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METAL GURU RUSTY COOLEY Killer Sequences


To make scalar, stepwise riffs and runs more interesting, many guitarists apply sequences to scales. But I find that many of the traditional patterns guitarists employ sound too in-the-pocket and predictable. This is especially true of four-note sequences, which often produce that stale, one-e-and-a two-e-and-a sound. Shawn Lane, however, was always experimenting with new groupings, and he is the inspiration behind one of my favorite patterns the sequence I refer to as sevens. To play sevens, youll first need to choose a typical three-note-per-string scale such as the A Dorian fingering in Ex. 1. Try it descending, starting on the C at the 8th fret of the high string. Now, play it in sevens, as shown by the sequence in Ex. 2, in which seven notes are played on each string. There are two huge advantages to this repeating pattern. One, youll find that sevens, surprisingly enough, feel very comfortable and are actually easier to pick than fours. This is because there is no string skipping involved until you start the next group of seven notes. Secondly, a sevennote pattern, when played over a 4/4 groove, seems to float over the beat in a refreshing, unpredictable way. Your listeners wont be quite sure what theyre hearing. Theyll just think it sounds cool. The key to playing sevens in 4/4 is realizing that each new seven-note grouping starts on a different subdivision of the beat. Specifically, the first seven starts squarely on beat one, the next on the last sixteenth-note of beat two, the next on the third sixteenth of beat four, and so on. The same is true of ascending sevens, which you should also master [Ex. 3]. Another cool sequence is fives. Lets apply this grouping to the A natural minor scale presented in Ex. 4. I play fives as shown in Ex. 5. Again, each grouping takes place on a single string, but this time the pattern alternates in the sense that the first five-note group starts on the highest scale tone on the first string, the next on the lowest scale tone on the second string, the next on the highest scale tone on the third string, and so on. Once you are able to really feel the rhythm of these patterns, youll find that, with practice, you can get them up to light speed. Eventually, you may want to try mixing fives and sevens in the same lick. Then, take inspiration from Shawn Lane and come up with new groupingstwos, nines, sixes, whatever you can think of. As told to Jude Gold g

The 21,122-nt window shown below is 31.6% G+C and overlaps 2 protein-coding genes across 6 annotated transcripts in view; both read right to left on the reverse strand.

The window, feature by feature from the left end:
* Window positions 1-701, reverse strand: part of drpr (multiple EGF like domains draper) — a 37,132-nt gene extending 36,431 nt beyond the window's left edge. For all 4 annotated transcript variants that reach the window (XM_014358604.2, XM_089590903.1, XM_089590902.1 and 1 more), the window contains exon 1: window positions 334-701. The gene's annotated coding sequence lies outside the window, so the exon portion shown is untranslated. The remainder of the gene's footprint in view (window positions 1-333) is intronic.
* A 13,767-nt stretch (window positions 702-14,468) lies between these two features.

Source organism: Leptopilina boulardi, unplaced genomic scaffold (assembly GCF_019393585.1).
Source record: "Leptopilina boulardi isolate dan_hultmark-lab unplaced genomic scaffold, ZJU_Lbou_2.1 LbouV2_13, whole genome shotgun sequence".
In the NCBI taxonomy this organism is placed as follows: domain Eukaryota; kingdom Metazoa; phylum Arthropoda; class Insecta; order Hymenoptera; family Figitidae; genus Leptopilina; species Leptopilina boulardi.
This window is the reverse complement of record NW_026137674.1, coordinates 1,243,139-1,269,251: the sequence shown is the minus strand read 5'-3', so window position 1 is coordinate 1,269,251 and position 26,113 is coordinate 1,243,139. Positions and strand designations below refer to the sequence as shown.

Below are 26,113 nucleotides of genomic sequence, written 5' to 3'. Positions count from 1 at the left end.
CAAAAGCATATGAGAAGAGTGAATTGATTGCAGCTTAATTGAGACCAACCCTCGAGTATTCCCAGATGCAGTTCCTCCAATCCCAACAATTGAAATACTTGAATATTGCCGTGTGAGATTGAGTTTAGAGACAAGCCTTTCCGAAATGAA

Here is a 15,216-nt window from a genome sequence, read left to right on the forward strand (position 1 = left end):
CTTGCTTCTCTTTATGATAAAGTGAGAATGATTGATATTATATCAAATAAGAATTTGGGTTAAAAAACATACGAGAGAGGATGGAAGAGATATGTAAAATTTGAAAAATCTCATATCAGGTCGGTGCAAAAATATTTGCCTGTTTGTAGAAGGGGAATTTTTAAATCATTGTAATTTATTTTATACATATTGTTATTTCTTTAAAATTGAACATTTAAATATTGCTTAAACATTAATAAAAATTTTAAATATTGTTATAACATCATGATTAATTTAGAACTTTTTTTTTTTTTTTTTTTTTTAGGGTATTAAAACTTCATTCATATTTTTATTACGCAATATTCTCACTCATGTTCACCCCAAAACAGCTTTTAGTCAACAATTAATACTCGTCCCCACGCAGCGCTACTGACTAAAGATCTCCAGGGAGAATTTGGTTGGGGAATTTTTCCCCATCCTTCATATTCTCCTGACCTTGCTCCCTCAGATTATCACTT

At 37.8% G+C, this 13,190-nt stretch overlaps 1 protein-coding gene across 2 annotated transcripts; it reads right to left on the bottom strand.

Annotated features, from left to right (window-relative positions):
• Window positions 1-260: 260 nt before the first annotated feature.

EX. 1

A Dorian scale
III

= root

EX. 4

A natural minor scale


VIII

= root

Ultra-fast descending

EX. 2

Am
4

7
4

~~~~~~~~~~

simile

8 7 5 7 8 7 5
T A B

~~~~~~~~~~
7 5 4 5 7 5 4 7 5 4 5 7 5 4 7 5 3 5 7 5 3 7 5 3 5 7 5
EX. 5

8 7 5 7 8 7 5

Ultra-fast descending Ultra-fast ascending

EX. 3

4 =========== &4 # =
7 7
etc. T A B

Am

5 5 5 4 =========== &4 = Am
4 4 etc.

13 12 10 12 13
T A B

10 12 13 12 10

3 5 7 5 3 5 7

3 5 7 5 3 5 7

4 5

12 10 9 10 12

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